I have sighted a new urban myth: Electric heating is cheaper than oil heat! Here in Boston people heat with both gas and oil, and the cost per unit of heat between the two has diverged rapidly over the last few years. Those who heat with oil are looking for ways out of their plight. Apparently the rumor making the rounds that it is cheaper to use electric. That’s not true.
In related news Martin brings my attention to a company EnerNoc that sells negative energy, i.e. load shedding, to the utilities. They use telecom and widgets to shift power consumption from high demand time periods into low demand time periods. Martian’s example is the fridge. You chill when power is plentiful and let it coast when others are paying higher prices.
I assume that EnerNoc’s role in all this is to aggregate small power users into a large enough pool to be worthy of selling to the utilities. It’s a interesting example of a coordination problem. There are of course other ways to approach the problem; ones that are less dependent on a thicket of contracts and ongoing coordination signals controlled by a middleman and enabled, as Martian, points out by the telecom infrastructure.
The obvious alternative is to just broadcast signal; and let the demand side react to the signal by selling some simple technology that responds to the signal in reasonably simple ways. That alone would enable substantial contributions from the demand side. But you can improve the incentive structure either thru regulation or by using statistical sampling to tell which customers have gotten with program; and then reduce their tariffs.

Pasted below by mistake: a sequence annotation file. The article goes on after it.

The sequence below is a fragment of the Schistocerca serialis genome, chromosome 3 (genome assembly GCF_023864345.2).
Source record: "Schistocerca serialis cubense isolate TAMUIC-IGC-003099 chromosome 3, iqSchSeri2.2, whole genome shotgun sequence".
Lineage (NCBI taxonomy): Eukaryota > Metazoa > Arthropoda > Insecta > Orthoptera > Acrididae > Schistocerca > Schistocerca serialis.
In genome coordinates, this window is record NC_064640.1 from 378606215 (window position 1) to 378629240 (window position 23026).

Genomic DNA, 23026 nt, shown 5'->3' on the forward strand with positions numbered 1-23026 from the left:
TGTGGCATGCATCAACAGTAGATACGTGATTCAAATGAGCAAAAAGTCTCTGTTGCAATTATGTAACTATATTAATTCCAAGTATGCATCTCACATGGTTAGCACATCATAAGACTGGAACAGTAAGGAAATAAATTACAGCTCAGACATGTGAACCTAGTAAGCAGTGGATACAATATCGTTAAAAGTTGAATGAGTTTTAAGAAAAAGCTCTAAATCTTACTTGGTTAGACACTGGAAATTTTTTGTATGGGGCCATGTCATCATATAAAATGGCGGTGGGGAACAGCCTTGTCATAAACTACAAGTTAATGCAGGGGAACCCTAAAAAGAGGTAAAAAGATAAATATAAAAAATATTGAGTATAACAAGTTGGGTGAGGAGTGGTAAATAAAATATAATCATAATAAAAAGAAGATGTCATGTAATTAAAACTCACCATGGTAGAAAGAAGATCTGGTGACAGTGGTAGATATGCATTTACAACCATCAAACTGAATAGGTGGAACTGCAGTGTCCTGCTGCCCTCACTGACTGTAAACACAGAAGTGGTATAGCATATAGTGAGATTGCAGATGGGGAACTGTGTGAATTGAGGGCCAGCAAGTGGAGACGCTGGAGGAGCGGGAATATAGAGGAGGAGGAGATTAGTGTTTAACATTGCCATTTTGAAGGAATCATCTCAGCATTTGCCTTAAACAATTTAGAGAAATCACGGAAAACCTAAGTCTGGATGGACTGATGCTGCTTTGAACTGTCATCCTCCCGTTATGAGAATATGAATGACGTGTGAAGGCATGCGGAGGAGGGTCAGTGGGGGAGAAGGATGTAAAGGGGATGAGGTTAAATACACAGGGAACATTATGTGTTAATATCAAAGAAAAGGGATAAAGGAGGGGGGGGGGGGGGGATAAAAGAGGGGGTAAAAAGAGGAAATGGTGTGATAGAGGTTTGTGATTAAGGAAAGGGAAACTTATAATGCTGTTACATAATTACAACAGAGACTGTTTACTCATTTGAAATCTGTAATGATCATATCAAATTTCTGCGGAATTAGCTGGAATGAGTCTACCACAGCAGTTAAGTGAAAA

The amount of signal that needs to flow from the grid operators to the consumers is small, in the sense that you can broadcast it. A signal only needs to flow back the other way sufficient to assure that the incentives play out right. It is stupid to presume that the only incentives that are available are monetary or that they need to be executed with fastidious accounting. Most social systems have very fuzzy accounting and they work just fine, thank you!
The puzzle to be solved here is how to draw more of the peripheral demand into a load balancing system. Reading about EnerNoc’s approach isn’t the first time I’ve seen discussion of this. For example Bruce Schneier mentioned a regulatory attempt at something similar. I liked that one a lot, it provided a way to signal household thermostats. He was concerned that the resulting system would attract hackers. I presume he’d be just as sanguine about the security of the EnerNoc system; probably more so since it’s a closed system.
Such concerns are appropriate, but for heaven sakes I wish smart people like Bruce would stop pretending that these cases are somehow unique. It is the very rare large scale system that doesn’t have vunerable choke points. Hubs who’s failure can bring the entire system to it’s knees. Telling designers not to build large systems because of those risks is lame. Helping them know how to build them so they are safe and robust is hard, yes. But these systems get built because they generate mind boggling amounts of value. So it’s better to do the hard job and forgo the short term pleasure of a bit of hysteria.